Mac Developer Account - Company vs Enterprise

AndyR

macrumors 6502a
Original poster
Dec 9, 2005
903
29
Auckland, New Zealand
Hey all,

My company who developer Java Apps have now been tasked with developing an iOS App. They have asked me to get them a Apple Developer Account which is fine but its all new to me and when I went to look at it I noticed there was a Company Account and an Enterprise Account.

The only difference I could see was the Company account publishes to the App Store, while the Enterprise lets you developer internal apps. Now the App they want to do will initially be internal, but may also have the need for the App store to distribute to customers. Can the Enterprise account do both internal & app store and/or can the general company account allow local device testing/publishing?

Thanks,

Andy
 

AndyR

macrumors 6502a
Original poster
Dec 9, 2005
903
29
Auckland, New Zealand
We went with company in the end. We are well under the device limit anyway so it all came down to B2B apps which we dont need at the mo so company is what we chose.
 

firewood

macrumors 604
Jul 29, 2003
7,660
887
Silicon Valley
Big companies usually get one of each, a company enrollment so they can put some branded customer apps in the App Store, and an enterprise enrollment so they don't need to count and keep track of employee device UDIDs for internal apps.
 

gnasher729

macrumors P6
Nov 25, 2005
16,594
3,218
Big companies usually get one of each, a company enrollment so they can put some branded customer apps in the App Store, and an enterprise enrollment so they don't need to count and keep track of employee device UDIDs for internal apps.
And big companies often have more than one company account, because paying $99 is cheaper than figuring out who else in the company has an account, and you don't want to rely on them to pay again in a years time.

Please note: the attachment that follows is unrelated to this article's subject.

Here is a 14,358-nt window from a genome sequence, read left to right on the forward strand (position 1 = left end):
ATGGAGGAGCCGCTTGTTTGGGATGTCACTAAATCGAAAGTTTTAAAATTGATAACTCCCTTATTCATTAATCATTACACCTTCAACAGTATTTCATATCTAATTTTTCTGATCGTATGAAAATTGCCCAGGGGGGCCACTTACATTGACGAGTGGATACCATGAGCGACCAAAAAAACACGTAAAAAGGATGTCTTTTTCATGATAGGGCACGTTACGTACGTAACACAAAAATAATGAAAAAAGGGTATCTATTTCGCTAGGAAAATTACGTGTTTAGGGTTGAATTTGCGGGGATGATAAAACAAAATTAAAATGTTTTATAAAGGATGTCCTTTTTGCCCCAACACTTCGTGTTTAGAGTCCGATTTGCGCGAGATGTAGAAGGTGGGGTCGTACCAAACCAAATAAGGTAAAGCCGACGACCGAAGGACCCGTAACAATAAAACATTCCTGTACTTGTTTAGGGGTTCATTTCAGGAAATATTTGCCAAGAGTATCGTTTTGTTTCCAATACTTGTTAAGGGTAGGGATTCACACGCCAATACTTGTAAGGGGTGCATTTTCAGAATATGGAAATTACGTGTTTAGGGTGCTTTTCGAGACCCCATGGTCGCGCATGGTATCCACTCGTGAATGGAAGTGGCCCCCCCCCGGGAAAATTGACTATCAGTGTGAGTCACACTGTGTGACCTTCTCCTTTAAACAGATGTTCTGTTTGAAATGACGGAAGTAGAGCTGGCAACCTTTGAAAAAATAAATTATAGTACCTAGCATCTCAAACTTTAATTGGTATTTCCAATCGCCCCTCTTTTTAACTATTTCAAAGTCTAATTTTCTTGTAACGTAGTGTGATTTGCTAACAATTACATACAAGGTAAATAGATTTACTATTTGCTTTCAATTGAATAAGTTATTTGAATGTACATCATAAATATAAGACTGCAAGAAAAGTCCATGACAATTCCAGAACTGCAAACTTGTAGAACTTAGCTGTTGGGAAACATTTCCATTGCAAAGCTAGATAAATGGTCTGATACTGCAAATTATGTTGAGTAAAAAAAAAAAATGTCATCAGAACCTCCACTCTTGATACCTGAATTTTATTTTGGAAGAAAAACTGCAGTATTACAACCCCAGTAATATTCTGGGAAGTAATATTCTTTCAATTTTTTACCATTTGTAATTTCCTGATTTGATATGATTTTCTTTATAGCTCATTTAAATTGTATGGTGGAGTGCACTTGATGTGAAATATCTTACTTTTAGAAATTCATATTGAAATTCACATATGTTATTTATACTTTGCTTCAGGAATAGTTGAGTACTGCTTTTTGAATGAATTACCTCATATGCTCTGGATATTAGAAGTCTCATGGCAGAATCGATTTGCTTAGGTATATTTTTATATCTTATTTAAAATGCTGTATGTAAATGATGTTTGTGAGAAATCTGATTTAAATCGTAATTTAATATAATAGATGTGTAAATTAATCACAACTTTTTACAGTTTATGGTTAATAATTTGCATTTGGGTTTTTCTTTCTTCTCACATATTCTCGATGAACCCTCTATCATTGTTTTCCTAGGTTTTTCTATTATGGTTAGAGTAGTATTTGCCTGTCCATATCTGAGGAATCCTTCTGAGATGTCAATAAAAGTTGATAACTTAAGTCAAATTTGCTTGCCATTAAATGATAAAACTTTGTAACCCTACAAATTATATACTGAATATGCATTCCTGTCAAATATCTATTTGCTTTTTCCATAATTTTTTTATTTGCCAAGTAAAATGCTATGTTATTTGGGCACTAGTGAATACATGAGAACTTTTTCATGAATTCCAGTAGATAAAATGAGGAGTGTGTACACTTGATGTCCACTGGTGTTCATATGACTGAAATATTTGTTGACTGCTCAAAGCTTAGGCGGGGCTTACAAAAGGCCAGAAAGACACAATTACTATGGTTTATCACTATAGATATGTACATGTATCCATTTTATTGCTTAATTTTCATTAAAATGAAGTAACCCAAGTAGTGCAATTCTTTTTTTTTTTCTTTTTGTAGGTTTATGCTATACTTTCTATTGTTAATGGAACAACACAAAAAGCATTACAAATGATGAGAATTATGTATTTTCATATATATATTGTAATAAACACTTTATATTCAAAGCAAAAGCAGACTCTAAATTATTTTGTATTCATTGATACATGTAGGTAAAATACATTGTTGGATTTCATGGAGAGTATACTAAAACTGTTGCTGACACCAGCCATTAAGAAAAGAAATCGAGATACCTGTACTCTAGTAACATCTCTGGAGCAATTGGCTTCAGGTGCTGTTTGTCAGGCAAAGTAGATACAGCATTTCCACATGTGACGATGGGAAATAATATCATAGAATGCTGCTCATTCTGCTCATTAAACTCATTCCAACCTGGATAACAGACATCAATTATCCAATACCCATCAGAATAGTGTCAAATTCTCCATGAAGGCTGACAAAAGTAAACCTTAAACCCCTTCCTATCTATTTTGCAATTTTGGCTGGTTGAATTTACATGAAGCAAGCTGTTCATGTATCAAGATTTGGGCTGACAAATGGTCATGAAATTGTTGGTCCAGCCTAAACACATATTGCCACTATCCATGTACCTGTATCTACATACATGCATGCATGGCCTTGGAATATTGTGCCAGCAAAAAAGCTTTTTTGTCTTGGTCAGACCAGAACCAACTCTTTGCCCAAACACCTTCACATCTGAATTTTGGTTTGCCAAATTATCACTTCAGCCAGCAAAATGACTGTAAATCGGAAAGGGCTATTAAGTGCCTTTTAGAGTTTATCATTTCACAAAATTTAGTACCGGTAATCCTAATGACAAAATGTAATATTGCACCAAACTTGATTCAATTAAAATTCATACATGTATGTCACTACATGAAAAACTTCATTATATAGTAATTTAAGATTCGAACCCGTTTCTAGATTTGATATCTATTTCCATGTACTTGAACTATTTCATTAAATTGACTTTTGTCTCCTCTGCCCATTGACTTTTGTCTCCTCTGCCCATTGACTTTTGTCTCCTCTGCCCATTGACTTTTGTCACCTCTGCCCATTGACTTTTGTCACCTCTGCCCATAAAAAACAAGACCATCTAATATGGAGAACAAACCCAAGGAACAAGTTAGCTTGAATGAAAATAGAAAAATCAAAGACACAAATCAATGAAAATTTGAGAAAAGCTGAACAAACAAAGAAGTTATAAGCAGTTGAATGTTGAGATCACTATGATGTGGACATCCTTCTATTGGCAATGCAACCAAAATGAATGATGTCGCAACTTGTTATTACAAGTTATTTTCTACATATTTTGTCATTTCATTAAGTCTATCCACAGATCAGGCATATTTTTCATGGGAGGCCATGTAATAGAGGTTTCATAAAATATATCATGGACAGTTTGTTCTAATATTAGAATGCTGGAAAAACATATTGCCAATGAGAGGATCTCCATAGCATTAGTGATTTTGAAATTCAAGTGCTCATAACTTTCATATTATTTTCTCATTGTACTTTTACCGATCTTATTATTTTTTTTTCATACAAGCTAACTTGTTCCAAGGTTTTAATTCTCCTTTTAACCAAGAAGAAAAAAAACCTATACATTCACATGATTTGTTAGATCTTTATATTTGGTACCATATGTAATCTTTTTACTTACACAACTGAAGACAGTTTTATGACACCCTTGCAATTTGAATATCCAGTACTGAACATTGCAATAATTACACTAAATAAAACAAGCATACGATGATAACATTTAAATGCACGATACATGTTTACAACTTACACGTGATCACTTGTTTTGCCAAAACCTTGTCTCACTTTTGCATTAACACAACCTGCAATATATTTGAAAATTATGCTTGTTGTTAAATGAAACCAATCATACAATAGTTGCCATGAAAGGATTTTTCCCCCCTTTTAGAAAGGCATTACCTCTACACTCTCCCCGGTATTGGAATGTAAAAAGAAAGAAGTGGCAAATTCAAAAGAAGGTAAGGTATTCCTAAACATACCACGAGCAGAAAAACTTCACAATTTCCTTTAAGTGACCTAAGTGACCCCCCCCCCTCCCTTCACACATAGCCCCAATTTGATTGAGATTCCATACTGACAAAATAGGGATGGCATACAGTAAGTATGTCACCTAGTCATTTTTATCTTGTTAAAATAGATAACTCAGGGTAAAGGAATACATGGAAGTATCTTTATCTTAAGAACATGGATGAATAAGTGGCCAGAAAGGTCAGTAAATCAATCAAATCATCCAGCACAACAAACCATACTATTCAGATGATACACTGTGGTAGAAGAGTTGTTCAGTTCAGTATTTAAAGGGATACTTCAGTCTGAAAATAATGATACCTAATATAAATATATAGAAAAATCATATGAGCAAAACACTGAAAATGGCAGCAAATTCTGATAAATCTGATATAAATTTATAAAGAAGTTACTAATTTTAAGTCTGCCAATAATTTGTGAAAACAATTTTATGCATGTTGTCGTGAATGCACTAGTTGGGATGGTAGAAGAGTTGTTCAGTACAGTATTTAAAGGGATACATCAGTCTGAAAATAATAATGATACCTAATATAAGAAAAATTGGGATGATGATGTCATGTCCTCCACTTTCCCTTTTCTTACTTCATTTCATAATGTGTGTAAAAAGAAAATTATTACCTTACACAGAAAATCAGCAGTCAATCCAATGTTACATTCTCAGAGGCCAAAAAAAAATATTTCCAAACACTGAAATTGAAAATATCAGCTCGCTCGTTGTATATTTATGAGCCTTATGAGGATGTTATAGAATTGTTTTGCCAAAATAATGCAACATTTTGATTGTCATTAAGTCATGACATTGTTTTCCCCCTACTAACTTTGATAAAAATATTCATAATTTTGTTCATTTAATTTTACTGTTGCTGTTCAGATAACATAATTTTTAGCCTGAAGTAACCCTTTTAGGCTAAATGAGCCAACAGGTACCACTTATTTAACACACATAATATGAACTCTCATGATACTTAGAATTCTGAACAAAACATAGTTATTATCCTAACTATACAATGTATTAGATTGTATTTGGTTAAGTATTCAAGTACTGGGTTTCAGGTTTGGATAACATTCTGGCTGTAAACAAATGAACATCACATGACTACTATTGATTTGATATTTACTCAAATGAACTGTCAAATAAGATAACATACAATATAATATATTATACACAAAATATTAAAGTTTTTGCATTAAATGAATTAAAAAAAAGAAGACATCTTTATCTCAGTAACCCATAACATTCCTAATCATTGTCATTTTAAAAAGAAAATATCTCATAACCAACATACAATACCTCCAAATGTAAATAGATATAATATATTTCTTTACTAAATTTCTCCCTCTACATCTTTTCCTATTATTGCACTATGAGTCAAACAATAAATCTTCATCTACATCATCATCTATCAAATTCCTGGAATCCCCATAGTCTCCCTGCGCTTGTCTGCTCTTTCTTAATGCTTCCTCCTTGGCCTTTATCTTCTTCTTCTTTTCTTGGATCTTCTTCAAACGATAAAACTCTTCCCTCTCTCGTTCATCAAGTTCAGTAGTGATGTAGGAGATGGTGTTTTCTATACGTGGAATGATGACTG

firewood

macrumors 604
Jul 29, 2003
7,660
887
Silicon Valley
And big companies often have more than one company account, because paying $99 is cheaper than figuring out who else in the company has an account, and you don't want to rely on them to pay again in a years time.
For big companies that are really multiple companies (subsidiaries, a pile of interconnected Caribbean tax shell corporations, etc.), I can see this happening. But for a single legal corporate entity, enrollment requires access to the incorporation papers and D&B number, and multiple enrollments for a single D&B number appears to be against the enrollment agreement.

But I have seen companies where various executives or managers just get individual developer accounts under their own name for internal corporate use, and expense the cost. That appears to be discouraged under the latest iOS developer agreement. I was surprised when I read that clause, as it could potentially affect some pretty large corporate entities.
 

pilotError

macrumors 68020
Apr 12, 2006
2,238
4
Long Island
For big companies that are really multiple companies (subsidiaries, a pile of interconnected Caribbean tax shell corporations, etc.), I can see this happening. But for a single legal corporate entity, enrollment requires access to the incorporation papers and D&B number, and multiple enrollments for a single D&B number appears to be against the enrollment agreement.
Ha, you've obviously never worked for a normal large corp. Trying to figure out who has a license when you have 200 departments and working out the costs (especially $300 which is way under most folks signing authority) is a nightmare. People can't agree where to go to lunch, let alone who manages the corporate account. It's much easier to have employees expense stuff.

But I have seen companies where various executives or managers just get individual developer accounts under their own name for internal corporate use, and expense the cost. That appears to be discouraged under the latest iOS developer agreement. I was surprised when I read that clause, as it could potentially affect some pretty large corporate entities.
It's a pain in the ass, but I can see what they would like to get out of it. 45 different people calling support supposedly from the same company. It's nice to have a single or few contacts, but in most cases, it really doesn't work that well. It's interesting to see how this plays out,

I'm still trying to get our dumbass support organization to allow anything other than Windows mobile, because they refuse to even acknowlege that any thing else exists around them... "F***in Microsoft" has actually become a battle cry at our organization! LOL

Most of the other departments doing mobile have bypassed our support department completely and have taken the responsibility on themselves. Not an ideal situation in the long run, but when you have to make progress...

You know what they say... Lead, Follow or get out of the way!